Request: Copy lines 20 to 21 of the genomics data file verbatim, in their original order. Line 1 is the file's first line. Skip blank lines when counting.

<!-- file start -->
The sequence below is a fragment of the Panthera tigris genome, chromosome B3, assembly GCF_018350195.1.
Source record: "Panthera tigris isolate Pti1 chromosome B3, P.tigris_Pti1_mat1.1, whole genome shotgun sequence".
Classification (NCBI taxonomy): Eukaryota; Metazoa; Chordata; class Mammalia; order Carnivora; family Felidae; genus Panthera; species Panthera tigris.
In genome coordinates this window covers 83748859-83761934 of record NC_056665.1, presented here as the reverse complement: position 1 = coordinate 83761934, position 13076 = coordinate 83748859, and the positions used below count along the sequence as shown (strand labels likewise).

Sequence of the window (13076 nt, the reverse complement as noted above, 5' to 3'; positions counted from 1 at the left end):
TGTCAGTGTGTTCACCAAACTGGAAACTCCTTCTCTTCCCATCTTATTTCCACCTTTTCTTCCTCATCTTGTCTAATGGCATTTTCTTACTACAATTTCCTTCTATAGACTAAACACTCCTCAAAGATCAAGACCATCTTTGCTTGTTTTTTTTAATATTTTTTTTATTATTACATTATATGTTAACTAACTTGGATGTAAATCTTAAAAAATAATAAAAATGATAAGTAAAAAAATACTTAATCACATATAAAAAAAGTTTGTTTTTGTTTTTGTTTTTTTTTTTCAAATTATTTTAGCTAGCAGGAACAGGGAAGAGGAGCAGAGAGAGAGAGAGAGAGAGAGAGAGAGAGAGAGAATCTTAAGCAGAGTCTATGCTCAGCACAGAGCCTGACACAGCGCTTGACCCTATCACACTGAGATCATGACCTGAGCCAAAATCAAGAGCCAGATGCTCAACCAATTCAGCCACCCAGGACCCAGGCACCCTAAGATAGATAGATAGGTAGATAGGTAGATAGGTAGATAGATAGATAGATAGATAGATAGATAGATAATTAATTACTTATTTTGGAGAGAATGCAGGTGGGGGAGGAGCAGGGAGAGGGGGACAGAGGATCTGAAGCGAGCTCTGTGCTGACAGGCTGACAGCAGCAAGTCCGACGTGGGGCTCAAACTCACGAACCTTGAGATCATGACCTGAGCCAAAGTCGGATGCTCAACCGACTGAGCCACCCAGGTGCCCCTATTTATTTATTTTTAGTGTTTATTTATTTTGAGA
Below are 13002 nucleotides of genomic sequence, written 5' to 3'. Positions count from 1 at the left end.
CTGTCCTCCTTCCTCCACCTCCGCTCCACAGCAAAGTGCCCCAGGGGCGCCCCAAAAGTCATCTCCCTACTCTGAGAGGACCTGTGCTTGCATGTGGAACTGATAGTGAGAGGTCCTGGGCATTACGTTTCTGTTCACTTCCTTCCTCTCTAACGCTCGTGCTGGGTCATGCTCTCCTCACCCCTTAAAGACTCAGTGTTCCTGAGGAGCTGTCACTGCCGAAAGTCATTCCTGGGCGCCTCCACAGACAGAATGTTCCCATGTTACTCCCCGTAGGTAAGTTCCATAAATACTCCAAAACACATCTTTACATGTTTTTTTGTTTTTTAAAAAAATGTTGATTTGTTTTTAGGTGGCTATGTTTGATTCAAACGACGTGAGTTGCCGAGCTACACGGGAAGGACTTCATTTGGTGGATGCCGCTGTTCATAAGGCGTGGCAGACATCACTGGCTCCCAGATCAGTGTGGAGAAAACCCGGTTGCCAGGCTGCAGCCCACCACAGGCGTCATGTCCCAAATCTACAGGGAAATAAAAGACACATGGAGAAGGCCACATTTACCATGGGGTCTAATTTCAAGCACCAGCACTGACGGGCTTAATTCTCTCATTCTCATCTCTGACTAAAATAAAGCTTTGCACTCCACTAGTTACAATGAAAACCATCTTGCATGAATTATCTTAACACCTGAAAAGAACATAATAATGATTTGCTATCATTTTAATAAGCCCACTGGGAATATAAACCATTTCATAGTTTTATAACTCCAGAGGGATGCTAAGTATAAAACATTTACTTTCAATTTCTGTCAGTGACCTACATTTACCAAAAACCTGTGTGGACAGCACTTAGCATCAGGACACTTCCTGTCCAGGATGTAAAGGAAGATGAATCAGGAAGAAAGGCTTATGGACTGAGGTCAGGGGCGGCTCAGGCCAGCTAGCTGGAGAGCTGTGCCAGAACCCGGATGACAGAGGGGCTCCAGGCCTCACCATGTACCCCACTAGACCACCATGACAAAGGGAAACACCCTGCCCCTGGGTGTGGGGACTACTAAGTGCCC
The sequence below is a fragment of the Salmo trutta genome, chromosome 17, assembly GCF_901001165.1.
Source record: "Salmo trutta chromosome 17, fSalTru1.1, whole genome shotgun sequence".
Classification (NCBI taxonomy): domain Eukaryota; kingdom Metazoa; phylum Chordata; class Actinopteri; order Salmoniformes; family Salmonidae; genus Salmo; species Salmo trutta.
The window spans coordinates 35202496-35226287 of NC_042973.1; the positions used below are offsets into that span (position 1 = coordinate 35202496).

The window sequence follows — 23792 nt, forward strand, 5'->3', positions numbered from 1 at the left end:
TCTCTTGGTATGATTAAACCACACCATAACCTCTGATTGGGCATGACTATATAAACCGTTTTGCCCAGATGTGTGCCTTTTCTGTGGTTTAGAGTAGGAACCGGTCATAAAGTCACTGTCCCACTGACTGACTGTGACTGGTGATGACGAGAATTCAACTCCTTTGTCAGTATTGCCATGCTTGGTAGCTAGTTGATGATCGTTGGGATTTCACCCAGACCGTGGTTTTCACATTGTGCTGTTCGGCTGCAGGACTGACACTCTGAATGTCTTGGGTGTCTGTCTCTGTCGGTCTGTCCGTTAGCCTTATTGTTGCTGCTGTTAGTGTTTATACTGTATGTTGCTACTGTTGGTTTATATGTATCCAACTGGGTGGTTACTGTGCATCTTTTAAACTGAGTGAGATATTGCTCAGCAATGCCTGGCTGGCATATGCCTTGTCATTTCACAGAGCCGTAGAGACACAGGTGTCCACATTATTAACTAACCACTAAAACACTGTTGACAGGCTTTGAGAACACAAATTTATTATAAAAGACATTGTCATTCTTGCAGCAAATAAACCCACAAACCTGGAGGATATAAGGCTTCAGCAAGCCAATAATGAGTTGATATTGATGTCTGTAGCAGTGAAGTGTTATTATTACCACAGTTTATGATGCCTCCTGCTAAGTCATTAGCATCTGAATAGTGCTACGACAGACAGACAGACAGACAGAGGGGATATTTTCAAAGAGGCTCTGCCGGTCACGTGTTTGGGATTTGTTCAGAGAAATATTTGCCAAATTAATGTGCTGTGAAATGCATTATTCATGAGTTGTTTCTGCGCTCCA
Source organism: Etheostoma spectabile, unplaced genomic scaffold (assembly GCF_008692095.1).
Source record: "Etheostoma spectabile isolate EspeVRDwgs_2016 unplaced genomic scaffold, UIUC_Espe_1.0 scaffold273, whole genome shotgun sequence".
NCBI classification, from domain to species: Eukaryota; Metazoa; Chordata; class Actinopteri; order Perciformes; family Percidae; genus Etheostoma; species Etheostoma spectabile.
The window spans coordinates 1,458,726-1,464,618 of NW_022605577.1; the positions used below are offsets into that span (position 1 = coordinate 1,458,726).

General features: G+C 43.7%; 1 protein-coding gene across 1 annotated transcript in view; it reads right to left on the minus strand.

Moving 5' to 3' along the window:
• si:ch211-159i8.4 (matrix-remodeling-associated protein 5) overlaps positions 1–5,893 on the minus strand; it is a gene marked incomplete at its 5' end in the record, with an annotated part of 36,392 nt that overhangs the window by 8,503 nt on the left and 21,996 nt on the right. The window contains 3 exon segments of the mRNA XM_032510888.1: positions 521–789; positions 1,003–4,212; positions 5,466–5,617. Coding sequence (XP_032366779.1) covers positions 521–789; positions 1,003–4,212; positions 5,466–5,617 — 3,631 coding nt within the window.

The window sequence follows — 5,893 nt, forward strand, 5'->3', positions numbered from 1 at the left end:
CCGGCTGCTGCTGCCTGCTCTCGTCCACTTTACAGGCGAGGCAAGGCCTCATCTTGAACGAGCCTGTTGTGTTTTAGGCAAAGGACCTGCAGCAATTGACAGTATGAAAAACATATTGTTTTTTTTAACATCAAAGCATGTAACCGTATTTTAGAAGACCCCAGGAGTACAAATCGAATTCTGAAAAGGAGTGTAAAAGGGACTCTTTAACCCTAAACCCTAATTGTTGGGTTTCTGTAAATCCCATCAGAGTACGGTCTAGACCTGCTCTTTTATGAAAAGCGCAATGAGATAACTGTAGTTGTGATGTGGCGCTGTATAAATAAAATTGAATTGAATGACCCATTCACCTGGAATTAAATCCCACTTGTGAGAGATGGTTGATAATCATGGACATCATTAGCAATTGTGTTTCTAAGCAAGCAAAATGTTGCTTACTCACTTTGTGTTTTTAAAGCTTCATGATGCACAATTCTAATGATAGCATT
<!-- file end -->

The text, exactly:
Moving 5' to 3' along the window:
• si:ch211-159i8.4 (matrix-remodeling-associated protein 5) overlaps positions 1–5,893 on the minus strand; it is a gene marked incomplete at its 5' end in the record, with an annotated part of 36,392 nt that overhangs the window by 8,503 nt on the left and 21,996 nt on the right. The window contains 3 exon segments of the mRNA XM_032510888.1: positions 521–789; positions 1,003–4,212; positions 5,466–5,617. Coding sequence (XP_032366779.1) covers positions 521–789; positions 1,003–4,212; positions 5,466–5,617 — 3,631 coding nt within the window.